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Brad Pitt stars in grim World War II film ‘Fury’

Grant Pearsall
Staff Writer

Smoke wafts across the battlefield, curling over the countless dead soldiers and smoldering wreckage of the machines of war. Sergeant Don Collier (Brad Pitt) sheathes the knife he used moments before to core out the neck of a Nazi soldier like an apple, toppling the man from a regal white stallion. Collier urges the horse to leave before climbing back into his battered Sherman tank. In this war there are no heroes and men do not ride off into the sunset. They stay down in the muck and the mire with the dirty realities of war.

Despite nearly a century’s worth of history between today and World War II, the genre continues to be an inexhaustible well for cinematic storytelling. “Fury,” David Ayer’s newest film occurs during the final passage of the Allied European campaign– the 1945 push to Berlin through a hundred miles of hard road and bad luck. Collier and his four man hardscrabble tank crew are sent around the countryside on missions they dutifully fulfill without asking why, wantonly cutting down lives along the way.

Boyd Swan (Shia LaBeouf), the tank crew’s gunner leans his filthy face in close to their new crew member, Private Norman Ellison (Logan Lerman).

“Just wait till you see what one man can do to another,” he hisses, leaky eyes fixed on the trembling Ellison.

Brad Pitt plays Sergeant Don Collier in the World World II drama, “Fury.”
Brad Pitt plays Sergeant Don Collier in the World World II drama, “Fury.”

The gory spectacle of combat waiting only moments ahead for the crew reveals the truth about men soon enough. There is nothing glamorous about this war. It is damp and dirty, its participants are half-mad, wearied to death and numb to its bloodsoaked realities.

“Fury” is exciting and exhausting in equal measure. The crew of the eponymous tank engage in desperate battles against the superior might of Germany’s machines of war, and the combat sequences are tense in the most enjoyable way.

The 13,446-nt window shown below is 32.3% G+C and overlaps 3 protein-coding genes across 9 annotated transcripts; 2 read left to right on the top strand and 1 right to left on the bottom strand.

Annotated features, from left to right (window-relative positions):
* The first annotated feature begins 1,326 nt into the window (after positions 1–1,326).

This comes as a surprise from writer/director Ayer who is better known for his script work with “The Fast and the Furious” and “U-571” than his directorial prowess. Unfortunately, the moments between these action scenes are lifeless and drag the narrative. The crew of the Fury stand around exchanging quips, staring pensively and smoking endless Lucky Strikes with little of import to say. Each crewman has a nickname that is far more illustrative of his character than anything they say or do. Swan is nicknamed “Bible” because he is ambiguously Christian. Trini “Gordo” Garcia (Michael Peña), is hispanic, mumbling in spanish in case one forgets the fact. And in a staggering move of freshman-year film school hubris Collier’s nickname is “Wardaddy.” Yes, you read that correctly. One wishes desperately for some show and not tell from Ayers at times.

“You’re an animal, a dog,” intones “Wardaddy” as he kicks and beats his petulant, hillbilly mechanic, Grady “Coon-A**” Travis (Jon Bernthal) as a severe father would his son.

“All you understand is the first or the boot.”

After a surprise attack by nazi child soldiers that leaves Private Ellison unable to pull the trigger on them, “Wardaddy” forces him to shoot an unarmed German captive in the back as a kind of character building lesson. He then sternly chides Ellison about eating before their next mission.

In case it was not clearly understood, “Warddady” is a father figure amongst all these men, a stern, complicated American avatar of the Greatest Generation, murderous warts and all. It does not hurt that his perfectly coiffed hairdo will be the model of hipster Millennials for years to come.

For all the aforementioned reasons, a character(less) driven second act brings the momentum of the film nearly to a halt. It is only in the desperate final battle in the crossroads of a quaint German hamlet that “Fury” regains its strengths as a fraught and grim war film without glamor. Curiously bright green and red tracer bullets screech through the night, and elite SS soldiers charge the Fury like hapless goons from the “GI. Joe” cartoon of the 1980s. The stakes are so high and the tone so dour it all proceeds without a hitch. In the end we learn how men like “Wardaddy” are made, to the chagrin of a viewer or otherwise.

Ayer’s “Fury” skirts the edge of greatness without tumbling across the divide to the place where the masterful films dwell. The thrilling spectacle of tanks battling and the solid performances from the principal cast are three-quarters of this cinematic battle. But when the smoke clears without revealing much of the men we’ve spent over two hours with, it leaves us wanting more. The walking, talking theme“Wardaddy” and his misfit children will always remain vile and enigmatic, long after the war has been won.

Grade: B+